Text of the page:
For those organizations just starting on this journey from volume to value, the most important decision is how to start including quality in plans that have previously paid physicians solely based on the volume of their work. Organizations often start by adding a modest amount of compensation tied to value, and typically it is an amount that guarantees a physician’s base salary or rate per wRVU does not need to decrease to make room for the quality incentive while staying within budgetary expectations.
For example, a productivity model at $55 per wRVU with an expected 2.5% budget increase in 2023 might leave the conversion factor at $55 and add a 2.5% quality incentive as a bonus. Over time, that percentage tied to quality can increase as physicians become more familiar with and trusting of value-based metric reports as they are with wRVU reports. However, this process generally starts small and typically tops out somewhere in the 10-20% range for organizations on the value-based side of the volume-to-value continuum.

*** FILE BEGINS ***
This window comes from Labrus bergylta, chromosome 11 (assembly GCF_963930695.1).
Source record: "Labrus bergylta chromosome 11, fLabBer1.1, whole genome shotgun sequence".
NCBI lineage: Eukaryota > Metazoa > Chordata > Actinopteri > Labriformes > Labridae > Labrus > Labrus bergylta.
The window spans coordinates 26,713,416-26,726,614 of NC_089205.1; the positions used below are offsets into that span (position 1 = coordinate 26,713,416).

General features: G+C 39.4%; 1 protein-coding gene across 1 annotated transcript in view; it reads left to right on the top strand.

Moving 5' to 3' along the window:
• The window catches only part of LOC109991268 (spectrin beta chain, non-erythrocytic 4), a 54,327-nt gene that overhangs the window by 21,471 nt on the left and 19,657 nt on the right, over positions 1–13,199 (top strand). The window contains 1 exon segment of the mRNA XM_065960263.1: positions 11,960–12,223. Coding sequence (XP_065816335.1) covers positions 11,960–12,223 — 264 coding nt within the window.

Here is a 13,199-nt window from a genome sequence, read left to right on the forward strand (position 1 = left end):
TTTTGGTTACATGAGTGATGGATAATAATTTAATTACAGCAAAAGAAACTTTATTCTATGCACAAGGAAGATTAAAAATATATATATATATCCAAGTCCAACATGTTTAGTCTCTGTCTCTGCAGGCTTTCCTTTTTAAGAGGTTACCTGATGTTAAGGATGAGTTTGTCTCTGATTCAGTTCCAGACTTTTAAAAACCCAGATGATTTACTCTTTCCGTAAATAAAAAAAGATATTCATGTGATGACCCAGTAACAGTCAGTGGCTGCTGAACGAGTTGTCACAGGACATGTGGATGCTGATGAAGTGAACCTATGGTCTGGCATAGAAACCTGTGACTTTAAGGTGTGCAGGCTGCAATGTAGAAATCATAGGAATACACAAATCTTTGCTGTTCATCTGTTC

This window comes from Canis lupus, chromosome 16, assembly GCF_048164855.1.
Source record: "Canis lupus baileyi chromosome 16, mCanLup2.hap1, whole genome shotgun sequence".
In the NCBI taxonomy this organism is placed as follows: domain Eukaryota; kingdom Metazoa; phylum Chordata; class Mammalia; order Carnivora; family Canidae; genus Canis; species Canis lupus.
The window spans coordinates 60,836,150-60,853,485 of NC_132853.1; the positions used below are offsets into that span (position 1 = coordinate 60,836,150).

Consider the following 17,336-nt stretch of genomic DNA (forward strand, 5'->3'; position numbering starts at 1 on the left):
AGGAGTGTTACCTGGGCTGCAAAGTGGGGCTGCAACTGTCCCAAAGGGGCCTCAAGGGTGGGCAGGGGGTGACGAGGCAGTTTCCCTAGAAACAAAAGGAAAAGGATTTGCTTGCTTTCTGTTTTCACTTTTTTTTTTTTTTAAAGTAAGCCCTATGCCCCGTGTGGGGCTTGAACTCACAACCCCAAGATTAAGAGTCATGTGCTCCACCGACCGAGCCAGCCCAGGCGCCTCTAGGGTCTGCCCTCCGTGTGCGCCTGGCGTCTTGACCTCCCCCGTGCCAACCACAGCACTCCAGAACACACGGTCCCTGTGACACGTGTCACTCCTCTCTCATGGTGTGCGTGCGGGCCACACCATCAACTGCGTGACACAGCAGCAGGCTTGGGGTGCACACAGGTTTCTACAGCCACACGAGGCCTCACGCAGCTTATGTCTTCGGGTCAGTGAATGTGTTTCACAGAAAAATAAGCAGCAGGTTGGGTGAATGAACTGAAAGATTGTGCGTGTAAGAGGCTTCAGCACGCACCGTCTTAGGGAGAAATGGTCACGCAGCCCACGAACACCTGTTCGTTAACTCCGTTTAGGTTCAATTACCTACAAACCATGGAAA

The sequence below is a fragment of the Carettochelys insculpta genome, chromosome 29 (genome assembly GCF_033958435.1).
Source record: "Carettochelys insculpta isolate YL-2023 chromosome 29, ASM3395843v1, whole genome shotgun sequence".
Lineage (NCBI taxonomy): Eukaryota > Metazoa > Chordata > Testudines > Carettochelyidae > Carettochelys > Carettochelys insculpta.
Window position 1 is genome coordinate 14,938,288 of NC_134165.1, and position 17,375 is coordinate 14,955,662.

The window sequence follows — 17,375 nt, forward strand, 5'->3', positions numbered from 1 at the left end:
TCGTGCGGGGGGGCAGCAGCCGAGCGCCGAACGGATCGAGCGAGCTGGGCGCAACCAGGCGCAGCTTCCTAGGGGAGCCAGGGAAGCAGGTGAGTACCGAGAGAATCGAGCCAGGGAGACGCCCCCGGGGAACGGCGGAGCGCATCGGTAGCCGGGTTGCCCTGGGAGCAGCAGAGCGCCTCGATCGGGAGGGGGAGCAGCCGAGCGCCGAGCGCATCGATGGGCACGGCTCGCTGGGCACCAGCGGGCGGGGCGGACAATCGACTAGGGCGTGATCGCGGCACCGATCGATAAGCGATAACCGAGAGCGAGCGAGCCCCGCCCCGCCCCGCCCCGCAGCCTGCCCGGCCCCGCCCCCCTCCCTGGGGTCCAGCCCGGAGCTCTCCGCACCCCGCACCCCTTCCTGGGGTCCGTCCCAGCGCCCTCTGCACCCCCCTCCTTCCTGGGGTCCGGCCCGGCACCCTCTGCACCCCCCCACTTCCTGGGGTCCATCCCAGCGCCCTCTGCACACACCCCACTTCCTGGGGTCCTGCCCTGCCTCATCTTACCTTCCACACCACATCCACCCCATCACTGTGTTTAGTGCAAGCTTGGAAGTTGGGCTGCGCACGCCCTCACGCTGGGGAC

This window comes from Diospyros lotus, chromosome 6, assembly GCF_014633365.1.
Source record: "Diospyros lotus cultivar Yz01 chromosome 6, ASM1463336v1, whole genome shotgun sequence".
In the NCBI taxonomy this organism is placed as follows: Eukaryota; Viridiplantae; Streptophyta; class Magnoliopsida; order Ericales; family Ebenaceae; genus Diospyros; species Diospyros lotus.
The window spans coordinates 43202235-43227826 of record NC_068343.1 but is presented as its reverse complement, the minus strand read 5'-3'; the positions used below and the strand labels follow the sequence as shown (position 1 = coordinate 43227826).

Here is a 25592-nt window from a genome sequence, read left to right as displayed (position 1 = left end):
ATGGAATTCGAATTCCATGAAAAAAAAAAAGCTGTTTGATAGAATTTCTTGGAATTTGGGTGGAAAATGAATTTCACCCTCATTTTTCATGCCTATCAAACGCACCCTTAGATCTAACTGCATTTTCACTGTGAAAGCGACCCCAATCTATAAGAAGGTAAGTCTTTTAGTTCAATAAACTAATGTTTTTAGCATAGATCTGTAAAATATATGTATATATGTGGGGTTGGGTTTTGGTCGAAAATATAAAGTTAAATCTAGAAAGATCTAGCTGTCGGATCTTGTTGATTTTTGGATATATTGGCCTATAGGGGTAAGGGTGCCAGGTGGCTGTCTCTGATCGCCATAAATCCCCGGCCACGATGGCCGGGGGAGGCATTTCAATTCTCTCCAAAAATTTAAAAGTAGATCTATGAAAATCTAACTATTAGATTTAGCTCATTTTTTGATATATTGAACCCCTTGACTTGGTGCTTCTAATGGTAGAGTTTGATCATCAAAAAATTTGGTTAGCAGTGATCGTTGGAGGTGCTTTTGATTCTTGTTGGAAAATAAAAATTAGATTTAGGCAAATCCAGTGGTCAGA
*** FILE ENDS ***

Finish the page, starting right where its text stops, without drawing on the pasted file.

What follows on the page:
Structuring the Quality Incentive Program
Once the magnitude of compensation is determined, there are a few main ways organizations typically structure value-based incentives in their physician compensation plans. These structures are typically based on how the organization’s leadership team answers the following question:
Question: “Should quality be the same for everyone, or should there be some variability for factors like productivity, tenure, base salary differences, or other factors?”
Potential Answer 1: “Quality should be the same for everyone.” – The Flat Dollar Approach
These organizations typically pay all physicians the same flat dollar amount, regardless of physician subspecialty area. As an example, every physician, whether a neurosurgeon or a family practitioner, would have the same $20,000 quality opportunity.
Potential Answer 2: “Quality should be the same for everyone within a specialty.”- The % of Median Approach
These organizations typically use a percent of market (usually median) approach that pays everyone within the same specialty the same total dollars for quality. As an example, every family medicine doctor would receive up to $13,500 (~5% of median), and every neurosurgeon would receive $37,500 (~5% of median).
Potential Answer 3: “Quality should be the same for everyone, with some small differences based on the physician’s base salary (typically based on years of experience, tenure, or other factors).” – The % of Base Salary Approach